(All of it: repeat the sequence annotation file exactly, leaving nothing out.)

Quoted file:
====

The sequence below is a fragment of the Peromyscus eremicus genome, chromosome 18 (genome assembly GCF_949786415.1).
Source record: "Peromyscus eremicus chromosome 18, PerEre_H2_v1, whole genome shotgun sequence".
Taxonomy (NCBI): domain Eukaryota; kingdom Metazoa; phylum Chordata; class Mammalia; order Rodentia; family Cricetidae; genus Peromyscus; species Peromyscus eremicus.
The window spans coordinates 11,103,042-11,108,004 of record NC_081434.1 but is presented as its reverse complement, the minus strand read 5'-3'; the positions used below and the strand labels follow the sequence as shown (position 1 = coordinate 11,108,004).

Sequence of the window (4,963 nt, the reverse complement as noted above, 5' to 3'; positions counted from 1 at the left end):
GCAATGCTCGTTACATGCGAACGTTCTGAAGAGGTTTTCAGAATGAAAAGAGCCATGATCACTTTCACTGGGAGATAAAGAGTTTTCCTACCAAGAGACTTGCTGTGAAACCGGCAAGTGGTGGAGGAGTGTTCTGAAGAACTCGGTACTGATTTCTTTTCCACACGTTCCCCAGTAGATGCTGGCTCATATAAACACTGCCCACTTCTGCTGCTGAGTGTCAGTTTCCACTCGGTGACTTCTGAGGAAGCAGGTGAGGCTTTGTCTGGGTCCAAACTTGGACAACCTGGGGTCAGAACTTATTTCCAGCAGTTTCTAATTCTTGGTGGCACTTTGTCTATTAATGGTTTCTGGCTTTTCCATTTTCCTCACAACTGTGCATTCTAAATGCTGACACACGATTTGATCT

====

The sequence below is a fragment of the Peromyscus eremicus genome, chromosome 18 (genome assembly GCF_949786415.1).
Source record: "Peromyscus eremicus chromosome 18, PerEre_H2_v1, whole genome shotgun sequence".
Taxonomy (NCBI): domain Eukaryota; kingdom Metazoa; phylum Chordata; class Mammalia; order Rodentia; family Cricetidae; genus Peromyscus; species Peromyscus eremicus.
The window spans coordinates 11,103,042-11,108,004 of record NC_081434.1 but is presented as its reverse complement, the minus strand read 5'-3'; the positions used below and the strand labels follow the sequence as shown (position 1 = coordinate 11,108,004).

Sequence of the window (4,963 nt, the reverse complement as noted above, 5' to 3'; positions counted from 1 at the left end):
GCAATGCTCGTTACATGCGAACGTTCTGAAGAGGTTTTCAGAATGAAAAGAGCCATGATCACTTTCACTGGGAGATAAAGAGTTTTCCTACCAAGAGACTTGCTGTGAAACCGGCAAGTGGTGGAGGAGTGTTCTGAAGAACTCGGTACTGATTTCTTTTCCACACGTTCCCCAGTAGATGCTGGCTCATATAAACACTGCCCACTTCTGCTGCTGAGTGTCAGTTTCCACTCGGTGACTTCTGAGGAAGCAGGTGAGGCTTTGTCTGGGTCCAAACTTGGACAACCTGGGGTCAGAACTTATTTCCAGCAGTTTCTAATTCTTGGTGGCACTTTGTCTATTAATGGTTTCTGGCTTTTCCATTTTCCTCACAACTGTGCATTCTAAATGCTGACACACGATTTGATCT